Occam’s razor is spinning in its grave

My last post argued that conspiracy thinking often involves a bit of good old-fashioned critical thinking. It just takes people to a weird place. 

But, you might be screaming at me, that’s an incomplete definition of critical thinking. The point is, conspiracies about the pandemic are *wrong*. They involve *bad* thinking. 

I agree. What unites these thoughts-gone-awry is a failure of discernment. Many of them make no sense when you think about them for longer than it takes to take them in. 

Here’s one: “the global elites created covid as a hoax to get Trump out of office.” But follow that trail a bit: if Trump had been a competent president faced with a fake pandemic, wouldn’t he have handled it competently? Wouldn’t he have played the 3D or 11D chess he’s so famous for and gotten the fake pandemic under control, while also providing financial support to those injured by the hoax-driven lockdowns? Wouldn’t he have outsmarted the fakers?

Okay, that’s an extreme version of the conspiracy. Consider the more mainstream idea that the pandemic is real, but it’s overblown. It has a 95, or 98, or 99.98% survival rate (as we know, 78% of statistics are made up on the spot, so the number seems to change a lot), and 80% of people don’t even have symptoms (ditto). It’s no excuse to deep-six the economy. Now, is that idea alone a conspiracy thought? No. It’s just an opinion based on some (possibly wrong, definitely misleading) statistics.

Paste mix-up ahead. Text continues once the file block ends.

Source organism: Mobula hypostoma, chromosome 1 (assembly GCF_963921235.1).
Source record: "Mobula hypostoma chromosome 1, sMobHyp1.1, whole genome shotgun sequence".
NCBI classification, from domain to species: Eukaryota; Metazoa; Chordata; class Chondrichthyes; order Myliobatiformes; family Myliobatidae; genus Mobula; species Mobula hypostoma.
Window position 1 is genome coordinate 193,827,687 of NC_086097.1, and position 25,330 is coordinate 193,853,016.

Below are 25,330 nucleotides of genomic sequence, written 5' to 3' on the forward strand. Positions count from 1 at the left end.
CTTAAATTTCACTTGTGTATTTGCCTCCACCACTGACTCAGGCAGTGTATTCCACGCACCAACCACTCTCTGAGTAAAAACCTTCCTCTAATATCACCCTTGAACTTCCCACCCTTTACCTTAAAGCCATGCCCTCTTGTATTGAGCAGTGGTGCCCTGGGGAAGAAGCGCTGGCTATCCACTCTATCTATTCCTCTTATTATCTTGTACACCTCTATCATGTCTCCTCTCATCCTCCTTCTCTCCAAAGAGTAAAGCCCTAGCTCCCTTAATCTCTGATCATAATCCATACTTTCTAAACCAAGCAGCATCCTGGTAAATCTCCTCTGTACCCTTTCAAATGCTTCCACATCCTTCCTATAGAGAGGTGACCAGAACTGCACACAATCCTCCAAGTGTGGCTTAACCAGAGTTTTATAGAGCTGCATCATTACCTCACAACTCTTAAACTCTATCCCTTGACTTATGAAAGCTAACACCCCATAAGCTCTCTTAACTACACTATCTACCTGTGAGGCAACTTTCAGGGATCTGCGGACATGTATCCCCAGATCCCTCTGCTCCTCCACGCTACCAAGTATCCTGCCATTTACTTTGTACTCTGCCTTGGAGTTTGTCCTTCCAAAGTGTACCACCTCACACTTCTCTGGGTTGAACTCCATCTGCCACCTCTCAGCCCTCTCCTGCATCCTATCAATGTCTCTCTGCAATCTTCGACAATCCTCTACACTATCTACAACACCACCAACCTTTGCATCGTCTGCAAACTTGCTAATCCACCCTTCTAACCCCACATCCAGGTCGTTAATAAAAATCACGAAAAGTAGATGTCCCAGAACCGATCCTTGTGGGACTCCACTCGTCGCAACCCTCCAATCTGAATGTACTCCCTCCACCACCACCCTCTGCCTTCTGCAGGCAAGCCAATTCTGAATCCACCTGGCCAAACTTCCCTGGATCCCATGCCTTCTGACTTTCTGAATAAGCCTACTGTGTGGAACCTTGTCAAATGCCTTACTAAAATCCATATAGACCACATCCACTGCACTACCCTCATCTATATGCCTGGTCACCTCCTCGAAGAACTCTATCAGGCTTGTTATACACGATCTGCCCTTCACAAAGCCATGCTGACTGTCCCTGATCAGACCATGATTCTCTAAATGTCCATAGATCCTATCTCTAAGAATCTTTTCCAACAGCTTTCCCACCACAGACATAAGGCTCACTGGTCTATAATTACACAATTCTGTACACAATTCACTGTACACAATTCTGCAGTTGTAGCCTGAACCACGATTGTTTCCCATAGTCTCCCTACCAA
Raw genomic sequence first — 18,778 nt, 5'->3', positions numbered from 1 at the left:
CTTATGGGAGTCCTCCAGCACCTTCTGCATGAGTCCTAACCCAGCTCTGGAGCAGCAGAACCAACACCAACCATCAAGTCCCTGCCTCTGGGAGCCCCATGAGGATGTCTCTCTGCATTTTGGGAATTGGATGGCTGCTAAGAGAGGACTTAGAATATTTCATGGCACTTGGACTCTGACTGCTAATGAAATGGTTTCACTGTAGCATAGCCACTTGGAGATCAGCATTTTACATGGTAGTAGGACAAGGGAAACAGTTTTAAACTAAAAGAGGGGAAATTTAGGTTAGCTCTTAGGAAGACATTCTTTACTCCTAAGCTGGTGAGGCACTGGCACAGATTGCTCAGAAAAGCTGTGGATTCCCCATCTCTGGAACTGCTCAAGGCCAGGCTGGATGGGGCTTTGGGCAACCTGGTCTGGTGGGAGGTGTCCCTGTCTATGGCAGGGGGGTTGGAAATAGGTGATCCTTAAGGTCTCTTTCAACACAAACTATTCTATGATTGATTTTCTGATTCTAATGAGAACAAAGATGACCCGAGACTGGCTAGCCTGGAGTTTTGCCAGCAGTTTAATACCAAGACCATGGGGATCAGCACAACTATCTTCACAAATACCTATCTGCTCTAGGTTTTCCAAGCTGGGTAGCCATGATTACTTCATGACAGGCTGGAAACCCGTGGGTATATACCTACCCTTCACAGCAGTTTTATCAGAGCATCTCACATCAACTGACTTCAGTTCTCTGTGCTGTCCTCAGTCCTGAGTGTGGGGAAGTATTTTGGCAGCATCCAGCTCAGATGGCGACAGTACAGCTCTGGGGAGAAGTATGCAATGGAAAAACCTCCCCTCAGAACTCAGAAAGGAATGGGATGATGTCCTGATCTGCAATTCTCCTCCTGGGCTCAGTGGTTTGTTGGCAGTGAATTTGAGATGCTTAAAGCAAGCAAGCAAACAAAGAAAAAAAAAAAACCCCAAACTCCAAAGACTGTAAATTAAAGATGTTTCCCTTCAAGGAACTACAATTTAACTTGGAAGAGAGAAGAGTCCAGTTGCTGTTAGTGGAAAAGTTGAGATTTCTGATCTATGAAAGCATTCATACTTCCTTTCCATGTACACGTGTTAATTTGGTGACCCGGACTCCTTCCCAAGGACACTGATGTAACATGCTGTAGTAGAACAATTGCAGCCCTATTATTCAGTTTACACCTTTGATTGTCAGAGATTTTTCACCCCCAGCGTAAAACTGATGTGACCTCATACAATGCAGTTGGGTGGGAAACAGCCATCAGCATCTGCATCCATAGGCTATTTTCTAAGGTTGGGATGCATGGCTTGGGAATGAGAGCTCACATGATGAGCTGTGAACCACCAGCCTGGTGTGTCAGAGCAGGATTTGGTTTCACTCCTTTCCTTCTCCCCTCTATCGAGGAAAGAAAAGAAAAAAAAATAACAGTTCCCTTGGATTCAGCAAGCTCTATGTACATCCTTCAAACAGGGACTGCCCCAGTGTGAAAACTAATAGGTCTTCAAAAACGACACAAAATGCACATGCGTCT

Here’s where it turns into a conspiracy thought: pair it with some explanation of the gap between what those people perceive as the truth (Covid is not a big deal) and what most governments and health-care workers are saying consistently (Covid is a huge deal). One of the ways to bridge this gap is to conclude that the governments are using this real, but minor, disease as an excuse to seize lots of power, desensitize us to the loss of personal freedom, and maybe even plant chips in us when they give us the vaccine. 

That flawed gap-bridging comes from that low-bar kind of critical thinking I mentioned last time. People are seeing something that doesn’t make sense, and they’re using their frontal lobes to attack it. Let’s admit: Covid doesn’t behave like we imagine the Black Death did in the 14th century. It doesn’t annihilate whole towns, like any really-scary movie-worthy pandemic should. Instead, the vast majority of people survive it in the immediate term (with the caveat we don’t know yet what the long-term effects might be). To people who are really desensitized to human suffering, this might seem like small potatoes. “Wake me up when it kills at least 70%,” they yawn. “Fine, some old people are dying. Old people die all the time.”

Let’s pause without tearing that apart: that observation requires an explanation! (There are explanations, but they’re a little complicated).

My point is: conspiracy thinking often starts with a valid critical thought, which is: hey, wait a minute, this isn’t adding up. You say it’s raining but you’re dry.

Just think of how many people are still citing the CDC’s recommendation early in the pandemic that non-health-care workers avoid wearing masks. There’s a very real criticism to be made there: you said one thing, now you are saying another. Which is it? Why should I believe you now? Yes, that is critical thinking.